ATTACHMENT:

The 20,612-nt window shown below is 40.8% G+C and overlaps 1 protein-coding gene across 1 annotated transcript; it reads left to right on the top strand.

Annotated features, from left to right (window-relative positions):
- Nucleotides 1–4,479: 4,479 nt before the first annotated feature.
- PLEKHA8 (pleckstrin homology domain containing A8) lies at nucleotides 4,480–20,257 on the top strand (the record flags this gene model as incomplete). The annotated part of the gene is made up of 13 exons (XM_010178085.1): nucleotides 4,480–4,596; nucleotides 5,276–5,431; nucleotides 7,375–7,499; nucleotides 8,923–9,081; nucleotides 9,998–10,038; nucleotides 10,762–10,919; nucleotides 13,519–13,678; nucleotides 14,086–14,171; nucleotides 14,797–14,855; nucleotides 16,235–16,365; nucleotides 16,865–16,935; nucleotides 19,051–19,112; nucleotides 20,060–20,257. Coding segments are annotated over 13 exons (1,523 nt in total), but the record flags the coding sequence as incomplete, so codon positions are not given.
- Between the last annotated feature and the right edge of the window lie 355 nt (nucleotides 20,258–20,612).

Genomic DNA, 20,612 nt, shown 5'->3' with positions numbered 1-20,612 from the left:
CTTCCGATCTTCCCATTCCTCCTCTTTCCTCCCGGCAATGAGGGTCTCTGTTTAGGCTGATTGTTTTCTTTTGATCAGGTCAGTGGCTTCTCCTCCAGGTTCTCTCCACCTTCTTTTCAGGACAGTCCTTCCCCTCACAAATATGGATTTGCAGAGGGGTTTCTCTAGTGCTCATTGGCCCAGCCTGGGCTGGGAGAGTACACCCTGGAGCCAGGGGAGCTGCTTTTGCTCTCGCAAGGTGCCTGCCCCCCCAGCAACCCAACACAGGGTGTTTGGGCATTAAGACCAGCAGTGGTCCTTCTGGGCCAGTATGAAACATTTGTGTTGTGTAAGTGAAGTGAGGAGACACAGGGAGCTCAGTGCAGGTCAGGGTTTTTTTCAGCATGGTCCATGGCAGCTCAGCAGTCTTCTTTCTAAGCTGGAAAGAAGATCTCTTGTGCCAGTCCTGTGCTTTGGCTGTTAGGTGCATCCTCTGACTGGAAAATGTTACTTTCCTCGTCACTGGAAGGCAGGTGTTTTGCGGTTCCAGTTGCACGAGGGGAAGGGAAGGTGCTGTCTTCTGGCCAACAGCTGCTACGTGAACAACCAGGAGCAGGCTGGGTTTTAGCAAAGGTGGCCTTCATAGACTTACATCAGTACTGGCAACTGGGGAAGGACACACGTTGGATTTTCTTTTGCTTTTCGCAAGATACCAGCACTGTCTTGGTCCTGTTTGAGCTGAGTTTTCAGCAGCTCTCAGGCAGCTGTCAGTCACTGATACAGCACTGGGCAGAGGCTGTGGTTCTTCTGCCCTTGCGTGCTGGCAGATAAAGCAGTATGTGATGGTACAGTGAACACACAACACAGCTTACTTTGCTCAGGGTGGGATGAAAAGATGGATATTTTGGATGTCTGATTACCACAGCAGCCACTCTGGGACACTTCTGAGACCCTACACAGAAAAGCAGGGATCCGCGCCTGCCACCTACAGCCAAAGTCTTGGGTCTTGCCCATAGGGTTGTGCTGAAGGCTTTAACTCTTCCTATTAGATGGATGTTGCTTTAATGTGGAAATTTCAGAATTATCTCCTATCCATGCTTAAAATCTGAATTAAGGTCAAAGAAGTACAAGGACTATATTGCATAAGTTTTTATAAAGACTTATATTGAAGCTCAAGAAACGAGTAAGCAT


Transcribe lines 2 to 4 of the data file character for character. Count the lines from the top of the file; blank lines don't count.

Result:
Annotated features, from left to right (window-relative positions):
- Nucleotides 1–4,479: 4,479 nt before the first annotated feature.
- PLEKHA8 (pleckstrin homology domain containing A8) lies at nucleotides 4,480–20,257 on the top strand (the record flags this gene model as incomplete). The annotated part of the gene is made up of 13 exons (XM_010178085.1): nucleotides 4,480–4,596; nucleotides 5,276–5,431; nucleotides 7,375–7,499; nucleotides 8,923–9,081; nucleotides 9,998–10,038; nucleotides 10,762–10,919; nucleotides 13,519–13,678; nucleotides 14,086–14,171; nucleotides 14,797–14,855; nucleotides 16,235–16,365; nucleotides 16,865–16,935; nucleotides 19,051–19,112; nucleotides 20,060–20,257. Coding segments are annotated over 13 exons (1,523 nt in total), but the record flags the coding sequence as incomplete, so codon positions are not given.